Coronary risk information may improve prescribing practices
Research Activities, August 2010, No. 360
Calculating a person's 10-year and lifetime risk for developing heart disease can guide the physician on how to use aspirin and cholesterol-lowering drugs, suggests a new study. Researchers received survey information from 99 primary care physicians practicing within an academic medical center. They each received five patient scenarios that included details on cardiovascular risk factors as well as 10-year and lifetime risk estimates for developing heart disease. Physicians were asked about how they would prescribe aspirin and cholesterol-lowering drugs for each scenario.
Using risk-factor information alone, the physicians made appropriate aspirin therapy decisions 51 to 91 percent of the time. They often recommended aspirin when the short-term risk was low. Appropriate aspirin prescribing rose when they factored in 10-year risk estimates that indicated a moderately high coronary risk. Lifetime risk information tended to make physicians overtreat with aspirin. However, 20 percent did not recommend aspirin therapy in one scenario where a male patient had a 10-year risk of 15 percent (moderately high).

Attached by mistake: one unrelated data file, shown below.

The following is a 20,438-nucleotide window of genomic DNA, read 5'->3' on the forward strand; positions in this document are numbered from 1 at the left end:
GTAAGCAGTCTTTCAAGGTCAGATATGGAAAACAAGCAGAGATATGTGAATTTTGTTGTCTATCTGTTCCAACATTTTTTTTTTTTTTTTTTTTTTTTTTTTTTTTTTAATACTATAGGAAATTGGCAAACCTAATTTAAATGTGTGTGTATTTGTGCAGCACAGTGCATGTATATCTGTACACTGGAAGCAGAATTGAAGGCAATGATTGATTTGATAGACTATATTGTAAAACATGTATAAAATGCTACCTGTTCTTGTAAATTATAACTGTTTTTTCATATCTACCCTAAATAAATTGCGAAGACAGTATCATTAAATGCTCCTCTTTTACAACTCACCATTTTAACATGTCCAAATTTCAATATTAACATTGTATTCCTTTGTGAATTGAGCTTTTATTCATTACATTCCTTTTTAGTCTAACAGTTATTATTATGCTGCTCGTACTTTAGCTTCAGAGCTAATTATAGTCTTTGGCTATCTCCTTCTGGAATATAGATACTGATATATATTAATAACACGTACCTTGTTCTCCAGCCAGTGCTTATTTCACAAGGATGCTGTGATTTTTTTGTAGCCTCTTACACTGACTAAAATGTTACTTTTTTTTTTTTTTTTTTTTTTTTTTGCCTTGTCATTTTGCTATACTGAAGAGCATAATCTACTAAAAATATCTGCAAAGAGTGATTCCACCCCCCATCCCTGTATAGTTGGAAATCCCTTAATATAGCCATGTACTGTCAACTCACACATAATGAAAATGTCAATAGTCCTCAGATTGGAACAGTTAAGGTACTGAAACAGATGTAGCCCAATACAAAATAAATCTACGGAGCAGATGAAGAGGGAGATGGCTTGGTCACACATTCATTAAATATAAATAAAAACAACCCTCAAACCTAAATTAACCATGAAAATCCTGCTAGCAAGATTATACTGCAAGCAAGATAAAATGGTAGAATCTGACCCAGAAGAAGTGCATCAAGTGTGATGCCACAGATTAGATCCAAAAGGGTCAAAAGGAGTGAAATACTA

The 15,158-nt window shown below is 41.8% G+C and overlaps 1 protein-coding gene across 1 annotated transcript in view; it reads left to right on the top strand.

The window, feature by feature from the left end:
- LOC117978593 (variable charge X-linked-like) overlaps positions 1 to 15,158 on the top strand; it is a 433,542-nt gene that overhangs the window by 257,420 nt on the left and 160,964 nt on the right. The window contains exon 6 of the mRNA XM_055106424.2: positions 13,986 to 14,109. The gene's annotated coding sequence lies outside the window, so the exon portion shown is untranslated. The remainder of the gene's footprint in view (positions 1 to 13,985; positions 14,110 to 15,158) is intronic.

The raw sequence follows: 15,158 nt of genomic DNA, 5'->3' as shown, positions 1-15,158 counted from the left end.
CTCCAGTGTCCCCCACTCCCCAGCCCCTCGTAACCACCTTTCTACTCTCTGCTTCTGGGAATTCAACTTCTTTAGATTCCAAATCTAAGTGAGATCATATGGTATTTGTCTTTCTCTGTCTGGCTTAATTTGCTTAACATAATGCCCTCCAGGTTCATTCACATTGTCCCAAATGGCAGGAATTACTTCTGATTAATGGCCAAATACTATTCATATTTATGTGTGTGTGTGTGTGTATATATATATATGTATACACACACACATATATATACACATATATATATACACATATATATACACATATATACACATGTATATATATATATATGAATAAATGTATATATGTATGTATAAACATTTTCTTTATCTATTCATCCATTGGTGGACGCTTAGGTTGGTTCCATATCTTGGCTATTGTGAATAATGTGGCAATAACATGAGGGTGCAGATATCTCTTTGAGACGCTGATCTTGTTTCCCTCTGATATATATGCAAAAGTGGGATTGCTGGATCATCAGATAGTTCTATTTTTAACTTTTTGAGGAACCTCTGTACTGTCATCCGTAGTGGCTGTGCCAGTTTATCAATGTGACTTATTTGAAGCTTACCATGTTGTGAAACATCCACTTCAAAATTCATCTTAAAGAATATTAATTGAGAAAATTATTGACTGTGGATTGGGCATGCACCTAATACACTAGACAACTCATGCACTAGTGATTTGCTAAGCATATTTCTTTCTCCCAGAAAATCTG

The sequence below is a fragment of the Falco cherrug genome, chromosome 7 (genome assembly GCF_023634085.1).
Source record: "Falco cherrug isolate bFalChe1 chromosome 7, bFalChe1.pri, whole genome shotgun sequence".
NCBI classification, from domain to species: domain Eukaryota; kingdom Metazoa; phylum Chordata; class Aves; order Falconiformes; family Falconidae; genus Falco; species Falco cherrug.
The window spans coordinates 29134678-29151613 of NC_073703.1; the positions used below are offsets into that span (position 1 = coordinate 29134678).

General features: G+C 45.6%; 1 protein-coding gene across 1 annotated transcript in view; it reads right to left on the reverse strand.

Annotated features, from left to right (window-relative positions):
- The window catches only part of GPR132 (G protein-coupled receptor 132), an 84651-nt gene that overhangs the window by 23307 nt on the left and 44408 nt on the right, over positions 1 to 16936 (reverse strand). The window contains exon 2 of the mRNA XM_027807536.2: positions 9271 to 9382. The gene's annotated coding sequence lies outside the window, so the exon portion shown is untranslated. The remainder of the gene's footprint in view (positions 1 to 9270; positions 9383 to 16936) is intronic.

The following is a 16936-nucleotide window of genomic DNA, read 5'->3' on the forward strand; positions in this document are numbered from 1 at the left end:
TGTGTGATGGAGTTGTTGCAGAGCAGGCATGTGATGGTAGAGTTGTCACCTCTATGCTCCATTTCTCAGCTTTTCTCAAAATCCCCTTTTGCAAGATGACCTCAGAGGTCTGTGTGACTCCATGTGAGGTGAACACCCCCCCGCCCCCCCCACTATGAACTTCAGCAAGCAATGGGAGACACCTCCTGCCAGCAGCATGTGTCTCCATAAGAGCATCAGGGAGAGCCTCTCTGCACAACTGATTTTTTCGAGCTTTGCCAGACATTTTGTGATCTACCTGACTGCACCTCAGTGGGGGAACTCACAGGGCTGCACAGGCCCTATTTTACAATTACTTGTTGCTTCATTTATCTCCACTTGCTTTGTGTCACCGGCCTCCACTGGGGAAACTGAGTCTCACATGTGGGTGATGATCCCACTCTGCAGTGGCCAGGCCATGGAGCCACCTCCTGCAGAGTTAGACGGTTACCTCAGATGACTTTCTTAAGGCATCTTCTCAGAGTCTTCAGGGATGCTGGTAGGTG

Risk-factor information alone produced guideline-appropriate decisions for starting cholesterol-lowering drugs 44 to 75 percent of the time. However, it was common for physicians to select too low or too high cutoffs for LDL-cholesterol levels to initiate treatment. Having 10-year risk information improved the ability to use proper cholesterol level limits when the risk was moderately high. High lifetime risk information prompted the physicians to prescribe cholesterol-lowering drugs for LDL-levels lower than those recommended when the 10-year risk was low but the lifetime risk was high. The researchers suggest that to maximize the benefits of risk-calculating tools, specific guideline recommendations should be provided along with risk estimates. The study was supported in part by the Agency for Healthcare Research and Quality (HS15647).
See "Potential use of 10-year and lifetime coronary risk information for preventive cardiology prescribing decisions," by Stephen D. Persell, M.D., M.P.H., Charles Zei, Kenzie A. Cameron, Ph.D., M.P.H., and others in the March 8, 2010, Archives of Internal Medicine 170(5), pp. 470-477.